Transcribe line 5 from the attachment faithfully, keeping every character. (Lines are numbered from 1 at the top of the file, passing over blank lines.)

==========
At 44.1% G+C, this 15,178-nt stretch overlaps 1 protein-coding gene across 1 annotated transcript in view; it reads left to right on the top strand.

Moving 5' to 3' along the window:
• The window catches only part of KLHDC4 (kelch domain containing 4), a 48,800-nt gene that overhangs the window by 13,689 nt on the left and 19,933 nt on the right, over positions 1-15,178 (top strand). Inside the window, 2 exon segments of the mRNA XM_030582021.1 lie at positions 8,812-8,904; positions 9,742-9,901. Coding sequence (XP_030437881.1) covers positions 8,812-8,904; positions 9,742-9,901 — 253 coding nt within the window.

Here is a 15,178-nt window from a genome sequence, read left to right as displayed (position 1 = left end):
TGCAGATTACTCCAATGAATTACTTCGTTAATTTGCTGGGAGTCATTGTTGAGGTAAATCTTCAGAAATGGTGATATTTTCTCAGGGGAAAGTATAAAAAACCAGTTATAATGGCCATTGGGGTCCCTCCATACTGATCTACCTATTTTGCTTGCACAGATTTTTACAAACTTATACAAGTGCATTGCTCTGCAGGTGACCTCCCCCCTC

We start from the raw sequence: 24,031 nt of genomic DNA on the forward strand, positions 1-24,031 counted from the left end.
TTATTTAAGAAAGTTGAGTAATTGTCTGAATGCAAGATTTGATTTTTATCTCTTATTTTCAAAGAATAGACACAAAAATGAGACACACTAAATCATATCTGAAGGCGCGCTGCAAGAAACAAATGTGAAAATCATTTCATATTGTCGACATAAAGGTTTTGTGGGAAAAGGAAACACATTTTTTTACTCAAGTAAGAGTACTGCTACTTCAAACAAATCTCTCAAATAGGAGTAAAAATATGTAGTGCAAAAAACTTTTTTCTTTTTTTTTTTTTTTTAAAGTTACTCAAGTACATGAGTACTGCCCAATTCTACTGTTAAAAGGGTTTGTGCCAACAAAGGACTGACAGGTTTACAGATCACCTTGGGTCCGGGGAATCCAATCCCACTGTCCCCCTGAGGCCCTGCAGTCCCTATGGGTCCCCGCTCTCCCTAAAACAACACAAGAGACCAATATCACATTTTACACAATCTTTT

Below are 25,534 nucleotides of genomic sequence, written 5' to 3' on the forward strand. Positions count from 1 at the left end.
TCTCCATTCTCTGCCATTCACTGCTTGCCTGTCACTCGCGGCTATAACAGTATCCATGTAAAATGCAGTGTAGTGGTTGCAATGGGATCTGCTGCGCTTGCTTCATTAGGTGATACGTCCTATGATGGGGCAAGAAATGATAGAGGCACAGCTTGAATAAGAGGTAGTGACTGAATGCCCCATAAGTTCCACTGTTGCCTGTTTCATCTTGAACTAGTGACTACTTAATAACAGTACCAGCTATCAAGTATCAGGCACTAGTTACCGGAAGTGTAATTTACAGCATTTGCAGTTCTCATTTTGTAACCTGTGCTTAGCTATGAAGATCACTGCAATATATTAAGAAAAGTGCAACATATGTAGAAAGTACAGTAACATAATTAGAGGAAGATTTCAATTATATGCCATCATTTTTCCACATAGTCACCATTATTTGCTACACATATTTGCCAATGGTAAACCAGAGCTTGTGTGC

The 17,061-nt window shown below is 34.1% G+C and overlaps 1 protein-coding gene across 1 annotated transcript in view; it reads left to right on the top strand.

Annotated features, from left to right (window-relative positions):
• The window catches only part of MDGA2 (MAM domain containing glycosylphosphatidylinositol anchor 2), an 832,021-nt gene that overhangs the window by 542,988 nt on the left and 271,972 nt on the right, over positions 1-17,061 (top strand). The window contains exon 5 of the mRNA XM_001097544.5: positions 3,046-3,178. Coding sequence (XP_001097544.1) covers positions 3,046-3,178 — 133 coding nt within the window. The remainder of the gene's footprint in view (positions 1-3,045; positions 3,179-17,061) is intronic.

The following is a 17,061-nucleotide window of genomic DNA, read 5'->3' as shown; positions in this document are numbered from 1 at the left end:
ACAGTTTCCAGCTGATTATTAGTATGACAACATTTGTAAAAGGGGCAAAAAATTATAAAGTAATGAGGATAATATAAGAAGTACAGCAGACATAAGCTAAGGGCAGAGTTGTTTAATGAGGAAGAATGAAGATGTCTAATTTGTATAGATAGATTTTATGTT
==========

TGCAGATTACTCCAATGAATTACTTCGTTAATTTGCTGGGAGTCATTGTTGAGGTAAATCTTCAGAAATGGTGATATTTTCTCAGGGGAAAGTATAAAAAACCAGTTATAATGGCCATTGGGGTCCCTCCATACTGATCTACCTATTTTGCTTGCACAGATTTTTACAAACTTATACAAGTGCATTGCTCTGCAGGTGACCTCCCCCCTC